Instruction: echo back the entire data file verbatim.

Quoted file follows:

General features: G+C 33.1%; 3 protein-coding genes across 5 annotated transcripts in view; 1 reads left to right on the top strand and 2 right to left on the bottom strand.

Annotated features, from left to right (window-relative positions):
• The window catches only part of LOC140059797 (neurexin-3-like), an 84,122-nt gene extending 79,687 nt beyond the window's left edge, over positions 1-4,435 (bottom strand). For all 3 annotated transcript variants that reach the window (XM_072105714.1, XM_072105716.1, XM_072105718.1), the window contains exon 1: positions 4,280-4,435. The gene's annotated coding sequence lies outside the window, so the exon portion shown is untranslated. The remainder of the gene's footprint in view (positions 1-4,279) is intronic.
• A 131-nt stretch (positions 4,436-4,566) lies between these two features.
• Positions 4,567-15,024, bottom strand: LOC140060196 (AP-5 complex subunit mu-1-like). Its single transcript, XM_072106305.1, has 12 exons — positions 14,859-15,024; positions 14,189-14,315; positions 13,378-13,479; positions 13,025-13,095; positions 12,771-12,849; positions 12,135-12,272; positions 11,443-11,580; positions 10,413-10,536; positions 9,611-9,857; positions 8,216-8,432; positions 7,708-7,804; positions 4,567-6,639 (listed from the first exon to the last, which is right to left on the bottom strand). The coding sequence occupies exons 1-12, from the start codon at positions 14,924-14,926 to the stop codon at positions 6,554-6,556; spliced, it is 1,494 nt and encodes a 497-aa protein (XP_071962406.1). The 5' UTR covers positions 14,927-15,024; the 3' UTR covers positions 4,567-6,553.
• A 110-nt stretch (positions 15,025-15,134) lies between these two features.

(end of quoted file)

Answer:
General features: G+C 33.1%; 3 protein-coding genes across 5 annotated transcripts in view; 1 reads left to right on the top strand and 2 right to left on the bottom strand.

Annotated features, from left to right (window-relative positions):
• The window catches only part of LOC140059797 (neurexin-3-like), an 84,122-nt gene extending 79,687 nt beyond the window's left edge, over positions 1-4,435 (bottom strand). For all 3 annotated transcript variants that reach the window (XM_072105714.1, XM_072105716.1, XM_072105718.1), the window contains exon 1: positions 4,280-4,435. The gene's annotated coding sequence lies outside the window, so the exon portion shown is untranslated. The remainder of the gene's footprint in view (positions 1-4,279) is intronic.
• A 131-nt stretch (positions 4,436-4,566) lies between these two features.
• Positions 4,567-15,024, bottom strand: LOC140060196 (AP-5 complex subunit mu-1-like). Its single transcript, XM_072106305.1, has 12 exons — positions 14,859-15,024; positions 14,189-14,315; positions 13,378-13,479; positions 13,025-13,095; positions 12,771-12,849; positions 12,135-12,272; positions 11,443-11,580; positions 10,413-10,536; positions 9,611-9,857; positions 8,216-8,432; positions 7,708-7,804; positions 4,567-6,639 (listed from the first exon to the last, which is right to left on the bottom strand). The coding sequence occupies exons 1-12, from the start codon at positions 14,924-14,926 to the stop codon at positions 6,554-6,556; spliced, it is 1,494 nt and encodes a 497-aa protein (XP_071962406.1). The 5' UTR covers positions 14,927-15,024; the 3' UTR covers positions 4,567-6,553.
• A 110-nt stretch (positions 15,025-15,134) lies between these two features.